Conclusion

Indiana counsel should feel reasonably comfortable that all pre-session communications made while, or for the purpose of considering, initiating or conducting a mediation are covered by the confidentiality provisions of the ADR Rules.

Best practice, however, would be for the parties to so specifically provide in their mediation agreement. This is especially important in pre-suit matters as such cases are only covered by the ADR Rules if the parties specifically so indicate. (ADR Rule 1.4 and ADR Rule 8.)•
 

ADVERTISEMENT

Post a comment to this story

COMMENTS POLICY
We reserve the right to remove any post that we feel is obscene, profane, vulgar, racist, sexually explicit, abusive, or hateful.
 
You are legally responsible for what you post and your anonymity is not guaranteed.
 
Posts that insult, defame, threaten, harass or abuse other readers or people mentioned in Indiana Lawyer editorial content are also subject to removal. Please respect the privacy of individuals and refrain from posting personal information.
 
No solicitations, spamming or advertisements are allowed. Readers may post links to other informational websites that are relevant to the topic at hand, but please do not link to objectionable material.
 
We may remove messages that are unrelated to the topic, encourage illegal activity, use all capital letters or are unreadable.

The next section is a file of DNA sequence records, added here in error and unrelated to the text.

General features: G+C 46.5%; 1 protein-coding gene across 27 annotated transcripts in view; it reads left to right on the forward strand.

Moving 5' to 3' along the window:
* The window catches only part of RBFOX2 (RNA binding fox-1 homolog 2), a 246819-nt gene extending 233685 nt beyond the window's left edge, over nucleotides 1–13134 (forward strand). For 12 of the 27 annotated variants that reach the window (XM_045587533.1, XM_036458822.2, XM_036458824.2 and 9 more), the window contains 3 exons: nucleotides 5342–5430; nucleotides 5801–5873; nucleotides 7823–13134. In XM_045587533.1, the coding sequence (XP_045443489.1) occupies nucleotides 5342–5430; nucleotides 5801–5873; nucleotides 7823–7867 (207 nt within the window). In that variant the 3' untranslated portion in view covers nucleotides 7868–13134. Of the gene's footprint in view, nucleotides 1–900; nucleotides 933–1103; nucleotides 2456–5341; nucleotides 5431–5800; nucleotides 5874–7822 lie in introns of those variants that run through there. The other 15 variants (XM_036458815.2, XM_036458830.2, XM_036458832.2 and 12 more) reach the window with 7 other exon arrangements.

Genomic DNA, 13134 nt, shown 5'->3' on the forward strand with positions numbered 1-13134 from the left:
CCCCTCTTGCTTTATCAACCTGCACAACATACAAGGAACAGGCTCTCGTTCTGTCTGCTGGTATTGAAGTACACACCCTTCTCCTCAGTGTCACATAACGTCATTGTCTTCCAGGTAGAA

Messages that are flagged by readers as objectionable will be reviewed and may or may not be removed. Please do not flag a post simply because you disagree with it.

Sponsored by
ADVERTISEMENT
Subscribe to Indiana Lawyer
  1. On a related note, I offered the ICLU my cases against the BLE repeatedly, and sought their amici aid repeatedly as well. Crickets. Usually not even a response. I am guessing they do not do allegations of anti-Christian bias? No matter how glaring? I have posted on other links the amicus brief that did get filed (search this ezine, e.g., Kansas attorney), read the Thomas More Society brief to note what the ACLU ran from like vampires from garlic. An Examiner pledged to advance diversity and inclusion came right out on the record and demanded that I choose Man's law or God's law. I wonder, had I been asked to swear off Allah ... what result then, ICLU? Had I been found of bad character and fitness for advocating sexual deviance, what result then ICLU? Had I been lifetime banned for posting left of center statements denigrating the US Constitution, what result ICLU? Hey, we all know don't we? Rather Biased.